Getting a Personal Loan With a 600 Credit Score or Less

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Updated on Friday, August 21, 2020

If you have a credit score of 600 or less, you probably think it’s impossible to get a personal loan. While lenders traditionally favor borrowers with good credit scores, that doesn’t mean there are no financing options to those seeking personal loans for fair credit.

Read more to help you find loans for fair credit, and to better understand the application process.

What credit score is needed for a personal loan?

To lenders, your credit score is a reflection of your ability to repay debt on time and in full. Many lenders require a minimum 600 credit score when you apply for a personal loan.

Your FICO Score, which is a type of credit score, is the one lenders most often use when determining loan eligibility. It ranges from 300 to 850, with 800 to 850 considered exceptional and 300 to 579 very poor. A FICO Score in the 580 to 669 range is considered fair, and anyone in this range is considered a subprime borrower, meaning they’re a higher risk group and are more at risk of defaulting on a personal loan.

Your credit score is calculated using factors such as:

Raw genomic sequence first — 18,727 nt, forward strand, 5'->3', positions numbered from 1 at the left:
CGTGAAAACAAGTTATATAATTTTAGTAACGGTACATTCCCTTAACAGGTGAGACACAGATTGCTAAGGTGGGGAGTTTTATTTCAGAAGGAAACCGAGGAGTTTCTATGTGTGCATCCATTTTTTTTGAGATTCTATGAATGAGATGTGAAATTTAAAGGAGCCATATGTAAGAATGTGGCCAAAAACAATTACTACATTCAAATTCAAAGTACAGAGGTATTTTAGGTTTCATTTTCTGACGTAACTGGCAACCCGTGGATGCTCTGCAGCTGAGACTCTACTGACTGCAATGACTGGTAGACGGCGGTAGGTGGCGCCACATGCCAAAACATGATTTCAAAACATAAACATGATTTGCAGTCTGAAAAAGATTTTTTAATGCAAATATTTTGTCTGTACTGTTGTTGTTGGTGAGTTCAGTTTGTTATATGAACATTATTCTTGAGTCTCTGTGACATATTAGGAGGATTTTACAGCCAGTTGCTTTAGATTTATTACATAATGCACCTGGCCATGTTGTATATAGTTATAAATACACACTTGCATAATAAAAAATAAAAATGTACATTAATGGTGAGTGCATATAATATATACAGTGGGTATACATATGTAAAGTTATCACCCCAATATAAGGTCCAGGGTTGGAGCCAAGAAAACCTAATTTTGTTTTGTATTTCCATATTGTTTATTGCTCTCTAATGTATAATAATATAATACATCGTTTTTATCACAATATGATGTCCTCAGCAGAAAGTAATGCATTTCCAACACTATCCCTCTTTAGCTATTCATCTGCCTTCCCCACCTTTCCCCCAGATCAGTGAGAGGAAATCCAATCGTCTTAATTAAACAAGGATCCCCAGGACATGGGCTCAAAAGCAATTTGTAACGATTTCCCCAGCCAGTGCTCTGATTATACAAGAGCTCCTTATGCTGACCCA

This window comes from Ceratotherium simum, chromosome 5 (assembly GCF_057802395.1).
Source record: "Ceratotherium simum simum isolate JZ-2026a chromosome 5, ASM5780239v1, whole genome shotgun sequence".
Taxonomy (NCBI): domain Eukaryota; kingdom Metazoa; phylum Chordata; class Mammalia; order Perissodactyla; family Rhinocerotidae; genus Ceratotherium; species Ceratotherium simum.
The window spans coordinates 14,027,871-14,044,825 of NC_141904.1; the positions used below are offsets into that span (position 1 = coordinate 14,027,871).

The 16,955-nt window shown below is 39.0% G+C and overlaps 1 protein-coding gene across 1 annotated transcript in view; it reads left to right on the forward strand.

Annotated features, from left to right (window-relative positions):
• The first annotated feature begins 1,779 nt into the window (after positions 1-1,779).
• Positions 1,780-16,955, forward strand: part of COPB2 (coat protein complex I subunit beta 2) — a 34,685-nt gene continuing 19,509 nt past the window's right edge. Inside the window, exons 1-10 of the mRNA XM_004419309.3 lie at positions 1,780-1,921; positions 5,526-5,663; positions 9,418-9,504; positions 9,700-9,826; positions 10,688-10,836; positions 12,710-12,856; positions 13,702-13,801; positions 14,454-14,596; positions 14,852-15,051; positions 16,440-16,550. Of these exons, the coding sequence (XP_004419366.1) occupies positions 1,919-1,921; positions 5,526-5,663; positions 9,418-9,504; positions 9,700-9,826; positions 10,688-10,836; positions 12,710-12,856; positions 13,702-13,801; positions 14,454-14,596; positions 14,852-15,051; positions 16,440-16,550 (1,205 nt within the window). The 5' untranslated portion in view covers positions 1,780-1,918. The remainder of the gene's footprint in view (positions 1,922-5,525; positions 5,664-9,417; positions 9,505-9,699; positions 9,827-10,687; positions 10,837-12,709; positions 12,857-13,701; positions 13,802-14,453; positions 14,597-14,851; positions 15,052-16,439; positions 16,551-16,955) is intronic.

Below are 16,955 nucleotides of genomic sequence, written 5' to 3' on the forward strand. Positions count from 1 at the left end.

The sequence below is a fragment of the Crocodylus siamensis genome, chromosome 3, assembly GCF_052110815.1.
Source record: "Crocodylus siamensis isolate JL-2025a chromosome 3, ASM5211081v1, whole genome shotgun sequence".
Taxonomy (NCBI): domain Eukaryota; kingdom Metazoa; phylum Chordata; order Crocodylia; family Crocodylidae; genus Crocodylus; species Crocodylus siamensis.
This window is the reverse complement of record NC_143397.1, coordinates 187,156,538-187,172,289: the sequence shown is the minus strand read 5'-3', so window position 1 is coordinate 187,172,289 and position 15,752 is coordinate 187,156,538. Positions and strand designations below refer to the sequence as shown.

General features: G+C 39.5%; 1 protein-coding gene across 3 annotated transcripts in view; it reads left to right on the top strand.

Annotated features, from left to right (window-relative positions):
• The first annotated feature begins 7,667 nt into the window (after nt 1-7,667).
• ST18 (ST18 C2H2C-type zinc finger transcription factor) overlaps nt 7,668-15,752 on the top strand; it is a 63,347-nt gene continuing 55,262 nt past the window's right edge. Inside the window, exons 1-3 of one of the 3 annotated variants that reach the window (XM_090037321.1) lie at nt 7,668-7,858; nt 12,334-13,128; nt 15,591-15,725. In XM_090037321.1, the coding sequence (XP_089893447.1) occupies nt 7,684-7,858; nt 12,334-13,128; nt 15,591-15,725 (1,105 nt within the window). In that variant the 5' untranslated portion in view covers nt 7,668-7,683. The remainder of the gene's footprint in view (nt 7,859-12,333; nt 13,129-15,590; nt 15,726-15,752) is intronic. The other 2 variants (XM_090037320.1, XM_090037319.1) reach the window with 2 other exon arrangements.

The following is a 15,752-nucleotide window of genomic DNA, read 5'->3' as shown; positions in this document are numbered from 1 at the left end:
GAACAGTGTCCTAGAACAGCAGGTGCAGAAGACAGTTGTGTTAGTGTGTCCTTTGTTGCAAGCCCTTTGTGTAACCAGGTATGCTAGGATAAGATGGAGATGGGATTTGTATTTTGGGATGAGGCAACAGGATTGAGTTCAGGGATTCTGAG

• Payment history
  • Debt amounts owed
  • Credit history length
  • New credit
  • Credit mix

Because a fair credit score means you’ll likely face higher interest rates and fees, you should determine whether it is worthwhile to borrow. This personal loan calculator can help you determine monthly costs of a personal loan. You can see average APRs by credit score range:

Credit score range

Average APR

720+7.63%
680-71911.88%
660-67918.53%
640-65926.15%
620-63938.64%
580-61965.70%
560-579105.39%
Less than 560113.62%
Source: LendingTree customer data for Q4 2019.

Personal loans for borrowers with a 600 credit score or lower

Avant

APR

9.95%
To
35.99%*

Credit Req.

600

Minimum Credit Score

Terms

24 to 60**

months

Origination Fee

Up to 4.75%**

SEE OFFERS Secured

on LendingTree’s secure website

Advertiser Disclosure

Avant is an online lender that offers personal loans ranging from $2,000 to $35,000. ... Read More


*If approved, the actual loan terms that a customer qualifies for may vary based on credit determination, state law, and other factors. Minimum loan amounts vary by state.